Elizabeth Hovde of the Washington Policy Center provides an update from the Employment Security Department on exemption applications
Washington Policy Center
As of Monday, Aug. 15, the Employment Security Department reports the following WA Cares exemption numbers:
- Total opt-out requests submitted: 478,781
- Total opt-out requests processed: 478,681
- Total opt-out requests approved: 475,072
- Applications processed as a percentage of total: 99.98 percent
Exemption applications continue to come in comparatively slow, which is expected and good for the Employment Security Department. It has stayed on top of this task, having processed 99.98 percent of applications it’s received. In January, a whole new batch of workers will be eligible to apply for an exemption from the law and its coming payroll tax. I am sure ESD is hoping for a clean slate before then.
Fifty-eight cents of every $100 a W2 worker earns will go toward a program that will help some people, regardless of their high or low income, with costs related to needing help with three or more activities of daily life — if they meet vestment, residency and health criteria.
The numbers above represent the first and once-only batch of people who might not have to give over another portion of their income to the state. The state’s long-term-care law allows Washingtonians who had private long-term-care insurance (LTCI) that was purchased by Nov.1, 2021 — before many people even knew about the tax — to opt out of the mandatory social program. (The tax now begins in July 2023, due to legislative delay.) The high number of opt-outs is impacting program solvency.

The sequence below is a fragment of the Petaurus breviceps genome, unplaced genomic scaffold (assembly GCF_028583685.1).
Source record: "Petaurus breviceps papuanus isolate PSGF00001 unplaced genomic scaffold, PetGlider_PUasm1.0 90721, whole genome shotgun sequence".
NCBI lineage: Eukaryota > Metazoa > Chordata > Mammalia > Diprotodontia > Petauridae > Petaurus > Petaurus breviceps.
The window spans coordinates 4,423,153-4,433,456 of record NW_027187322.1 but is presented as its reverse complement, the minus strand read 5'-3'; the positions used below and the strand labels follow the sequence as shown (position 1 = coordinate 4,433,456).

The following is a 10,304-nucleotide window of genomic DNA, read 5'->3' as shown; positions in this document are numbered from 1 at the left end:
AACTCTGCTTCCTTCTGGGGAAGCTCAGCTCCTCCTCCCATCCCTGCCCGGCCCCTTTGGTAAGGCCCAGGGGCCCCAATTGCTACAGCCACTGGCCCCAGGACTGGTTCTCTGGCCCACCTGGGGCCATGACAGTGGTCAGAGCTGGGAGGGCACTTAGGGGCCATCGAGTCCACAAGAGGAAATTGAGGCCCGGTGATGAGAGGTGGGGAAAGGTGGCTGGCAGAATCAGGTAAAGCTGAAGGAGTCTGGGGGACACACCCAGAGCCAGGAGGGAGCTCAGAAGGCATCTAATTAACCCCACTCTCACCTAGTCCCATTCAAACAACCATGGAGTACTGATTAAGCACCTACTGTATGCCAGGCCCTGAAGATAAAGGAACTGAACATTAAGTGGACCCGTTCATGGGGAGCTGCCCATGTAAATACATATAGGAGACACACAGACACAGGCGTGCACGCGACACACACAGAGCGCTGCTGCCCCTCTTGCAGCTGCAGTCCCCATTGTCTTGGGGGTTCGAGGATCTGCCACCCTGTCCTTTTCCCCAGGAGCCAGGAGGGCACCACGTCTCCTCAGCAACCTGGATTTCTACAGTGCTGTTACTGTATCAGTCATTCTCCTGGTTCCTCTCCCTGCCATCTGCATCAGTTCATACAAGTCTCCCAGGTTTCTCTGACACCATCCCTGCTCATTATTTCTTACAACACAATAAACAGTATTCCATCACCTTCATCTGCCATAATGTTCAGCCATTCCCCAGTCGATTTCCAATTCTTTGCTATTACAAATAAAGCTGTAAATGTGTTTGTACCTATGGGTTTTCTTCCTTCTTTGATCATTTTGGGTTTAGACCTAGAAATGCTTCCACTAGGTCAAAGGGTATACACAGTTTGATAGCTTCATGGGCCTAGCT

The window remains open for the rest of the year for these LTCI policy holders. See application instructions here.
Elizabeth Hovde is a policy analyst and the director of the Centers for Health Care and Worker Rights at the Washington Policy Center. She is a Clark County resident.
- POLL: Are you in favor of current legislation that would allow homeless youth shelters to avoid notifying parents of runaway children?Are you in favor of current legislation that would allow homeless youth shelters to avoid notifying parents of runaway children?
- Opinion: The truly worrisome result of the Supreme Court’s decisionThe Washington Supreme Court decision in Quinn v. State of Washington declaring that a capital gains tax does not violate the Washington Constitution is another affront to our rights.
- Opinion: SJM 8006 wants to take Washingtonians down the wrong health care pathElizabeth Hovde of the Washington Policy Center believes there are better ways to contain costs in health care.
- Opinion: Early response to Washington’s capital gains excise tax (AKA income tax) court rulingJason Mercier of the Washington Policy Center offers reactions from around the state on the state Supreme Court decision on the capital gains income tax.
- Opinion: What are they hiding? Why highway builders won’t show their $7.5 billion freeway?Joe Cortright believes the proposed I-5 Bridge will blot out much of the reviving waterfront and downtown in Vancouver.